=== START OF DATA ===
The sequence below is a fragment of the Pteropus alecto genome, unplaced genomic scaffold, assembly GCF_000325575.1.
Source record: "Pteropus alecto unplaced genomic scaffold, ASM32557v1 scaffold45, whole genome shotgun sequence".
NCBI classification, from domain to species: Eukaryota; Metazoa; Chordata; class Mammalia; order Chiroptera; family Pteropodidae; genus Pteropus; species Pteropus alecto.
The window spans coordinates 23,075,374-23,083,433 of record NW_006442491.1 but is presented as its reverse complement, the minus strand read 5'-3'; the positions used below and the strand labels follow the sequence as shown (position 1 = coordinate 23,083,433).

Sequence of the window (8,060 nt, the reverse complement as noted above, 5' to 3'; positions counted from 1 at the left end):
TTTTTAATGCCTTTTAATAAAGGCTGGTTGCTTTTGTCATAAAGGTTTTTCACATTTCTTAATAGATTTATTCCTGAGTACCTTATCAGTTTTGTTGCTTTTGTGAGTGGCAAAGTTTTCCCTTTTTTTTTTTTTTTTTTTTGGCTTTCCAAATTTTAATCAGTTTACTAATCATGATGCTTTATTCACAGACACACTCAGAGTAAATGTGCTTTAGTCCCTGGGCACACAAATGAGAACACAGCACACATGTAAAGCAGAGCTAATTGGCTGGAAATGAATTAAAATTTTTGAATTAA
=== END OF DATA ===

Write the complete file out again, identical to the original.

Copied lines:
The sequence below is a fragment of the Pteropus alecto genome, unplaced genomic scaffold, assembly GCF_000325575.1.
Source record: "Pteropus alecto unplaced genomic scaffold, ASM32557v1 scaffold45, whole genome shotgun sequence".
NCBI classification, from domain to species: Eukaryota; Metazoa; Chordata; class Mammalia; order Chiroptera; family Pteropodidae; genus Pteropus; species Pteropus alecto.
The window spans coordinates 23,075,374-23,083,433 of record NW_006442491.1 but is presented as its reverse complement, the minus strand read 5'-3'; the positions used below and the strand labels follow the sequence as shown (position 1 = coordinate 23,083,433).

Sequence of the window (8,060 nt, the reverse complement as noted above, 5' to 3'; positions counted from 1 at the left end):
TTTTTAATGCCTTTTAATAAAGGCTGGTTGCTTTTGTCATAAAGGTTTTTCACATTTCTTAATAGATTTATTCCTGAGTACCTTATCAGTTTTGTTGCTTTTGTGAGTGGCAAAGTTTTCCCTTTTTTTTTTTTTTTTTTTTGGCTTTCCAAATTTTAATCAGTTTACTAATCATGATGCTTTATTCACAGACACACTCAGAGTAAATGTGCTTTAGTCCCTGGGCACACAAATGAGAACACAGCACACATGTAAAGCAGAGCTAATTGGCTGGAAATGAATTAAAATTTTTGAATTAA